Recovering Murray-Malee Shrublands after Fire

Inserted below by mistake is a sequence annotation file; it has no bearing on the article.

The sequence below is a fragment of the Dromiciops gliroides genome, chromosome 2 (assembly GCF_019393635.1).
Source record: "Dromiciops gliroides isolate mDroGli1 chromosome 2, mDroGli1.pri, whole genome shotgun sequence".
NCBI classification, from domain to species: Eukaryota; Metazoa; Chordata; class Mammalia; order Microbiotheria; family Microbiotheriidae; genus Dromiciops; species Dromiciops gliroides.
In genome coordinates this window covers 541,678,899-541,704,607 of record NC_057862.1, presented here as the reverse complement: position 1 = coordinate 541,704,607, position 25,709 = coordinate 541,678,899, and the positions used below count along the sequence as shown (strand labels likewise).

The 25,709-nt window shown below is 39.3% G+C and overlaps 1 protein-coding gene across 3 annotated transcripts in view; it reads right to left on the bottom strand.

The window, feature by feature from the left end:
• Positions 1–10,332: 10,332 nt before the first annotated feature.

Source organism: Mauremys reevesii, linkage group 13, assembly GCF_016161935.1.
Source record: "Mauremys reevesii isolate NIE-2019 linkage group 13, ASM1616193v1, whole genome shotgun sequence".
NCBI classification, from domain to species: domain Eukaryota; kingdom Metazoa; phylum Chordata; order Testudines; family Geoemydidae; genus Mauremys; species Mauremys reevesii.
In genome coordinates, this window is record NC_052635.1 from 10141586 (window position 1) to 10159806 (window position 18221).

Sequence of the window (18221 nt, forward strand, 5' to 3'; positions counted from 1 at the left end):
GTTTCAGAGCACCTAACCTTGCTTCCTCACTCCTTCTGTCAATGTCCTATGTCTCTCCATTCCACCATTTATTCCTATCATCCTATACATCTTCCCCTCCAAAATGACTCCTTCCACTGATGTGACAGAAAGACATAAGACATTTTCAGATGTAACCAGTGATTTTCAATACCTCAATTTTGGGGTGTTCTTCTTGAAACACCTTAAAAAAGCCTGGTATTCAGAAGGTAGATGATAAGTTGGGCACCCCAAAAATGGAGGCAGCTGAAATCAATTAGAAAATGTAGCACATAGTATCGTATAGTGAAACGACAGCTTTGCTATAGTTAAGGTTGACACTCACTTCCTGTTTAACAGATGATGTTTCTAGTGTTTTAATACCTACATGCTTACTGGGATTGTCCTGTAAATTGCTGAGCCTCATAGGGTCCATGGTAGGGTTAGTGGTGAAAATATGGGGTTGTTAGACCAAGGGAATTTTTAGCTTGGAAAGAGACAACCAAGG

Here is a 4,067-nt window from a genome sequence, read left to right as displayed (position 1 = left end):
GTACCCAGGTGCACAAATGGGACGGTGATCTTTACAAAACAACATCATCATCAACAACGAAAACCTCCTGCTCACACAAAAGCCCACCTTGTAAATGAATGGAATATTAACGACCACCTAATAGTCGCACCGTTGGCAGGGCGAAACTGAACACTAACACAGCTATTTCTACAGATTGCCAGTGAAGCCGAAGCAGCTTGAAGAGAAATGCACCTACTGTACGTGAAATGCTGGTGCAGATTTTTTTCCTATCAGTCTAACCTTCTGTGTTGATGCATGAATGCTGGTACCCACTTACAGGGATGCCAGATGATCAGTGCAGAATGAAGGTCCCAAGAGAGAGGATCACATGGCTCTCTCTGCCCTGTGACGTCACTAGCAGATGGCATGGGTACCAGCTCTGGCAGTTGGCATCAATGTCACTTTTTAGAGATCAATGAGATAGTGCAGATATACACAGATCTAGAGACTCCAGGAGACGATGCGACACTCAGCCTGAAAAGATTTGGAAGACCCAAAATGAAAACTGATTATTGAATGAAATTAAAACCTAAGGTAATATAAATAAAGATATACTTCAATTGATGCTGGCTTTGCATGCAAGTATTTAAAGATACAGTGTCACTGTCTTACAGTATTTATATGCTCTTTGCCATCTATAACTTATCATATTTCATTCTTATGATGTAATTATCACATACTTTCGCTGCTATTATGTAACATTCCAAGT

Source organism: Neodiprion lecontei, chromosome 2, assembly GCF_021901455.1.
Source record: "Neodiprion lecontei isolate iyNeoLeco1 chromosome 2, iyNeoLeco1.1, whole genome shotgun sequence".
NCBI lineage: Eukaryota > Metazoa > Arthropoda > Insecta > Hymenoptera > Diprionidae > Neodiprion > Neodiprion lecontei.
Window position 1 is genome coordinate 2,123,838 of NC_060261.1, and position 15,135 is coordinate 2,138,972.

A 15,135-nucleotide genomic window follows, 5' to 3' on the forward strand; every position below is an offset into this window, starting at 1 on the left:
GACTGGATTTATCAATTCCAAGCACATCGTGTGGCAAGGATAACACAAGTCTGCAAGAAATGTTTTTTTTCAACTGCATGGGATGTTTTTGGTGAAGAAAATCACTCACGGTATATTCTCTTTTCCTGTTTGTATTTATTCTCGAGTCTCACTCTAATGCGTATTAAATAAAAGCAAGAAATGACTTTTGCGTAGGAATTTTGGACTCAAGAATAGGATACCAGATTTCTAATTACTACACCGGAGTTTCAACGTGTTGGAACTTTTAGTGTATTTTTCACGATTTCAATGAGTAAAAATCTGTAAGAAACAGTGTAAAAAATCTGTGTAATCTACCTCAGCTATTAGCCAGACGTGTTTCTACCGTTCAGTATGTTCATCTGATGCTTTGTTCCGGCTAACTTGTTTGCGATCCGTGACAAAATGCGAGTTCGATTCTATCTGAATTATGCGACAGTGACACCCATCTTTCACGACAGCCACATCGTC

This week’s featured research article has just been published in Austral Ecology and looks at the structural recovery of semi-arid, eucalypt-dominated Murray-Mallee shrublands after fire, and questions whether recovery is affected by spatial variation in climate. The study was undertaken in the Murray-Mallee, a region of approximately 104 000 km2 at the junction of the states of Victoria, South Australia, and New South Wales, south-eastern Australia. The researchers assessed the structure and dynamics of a hummock grass, Triodia scariosa, and mallee eucalypts – two key structural components of mallee shrublands – using a >100 year time-since-fire chronosequence. The relative influence of climatic variables, both individually and combined with time-since-fire, was modelled to account for spatial variation in the recovery of vegetation structural components. Time-since-fire was the primary determinant of the structural recovery of T. scariosa and eucalypts. However, climate, notably mean annual rainfall and rainfall variability, also influenced the recovery of the eucalypt overstorey, T. scariosa cover and mean hummock height. The researchers found that time-since-fire was the key determinant of the structural recovery of eucalypt-dominated mallee shrublands, but there is geographical variation in recovery related to rainfall and its variability. They conclude that this study has at least two important implications. Firstly, changes in the fire regime are likely to have an impact on the structure of mallee shrublands and their value for faunal habitat, carbon storage and biodiversity, which will vary spatially. Secondly, spatial variation in post-fire recovery associated with climate variables (primarily rainfall) means that management prescriptions and actions will need to take into account such variability. That is, management prescriptions and actions cannot be a ‘one prescription fits all’ scenario; different prescriptions and actions will be required for different areas within the broader mallee zone. The paper can be downloaded here (or email for a copy).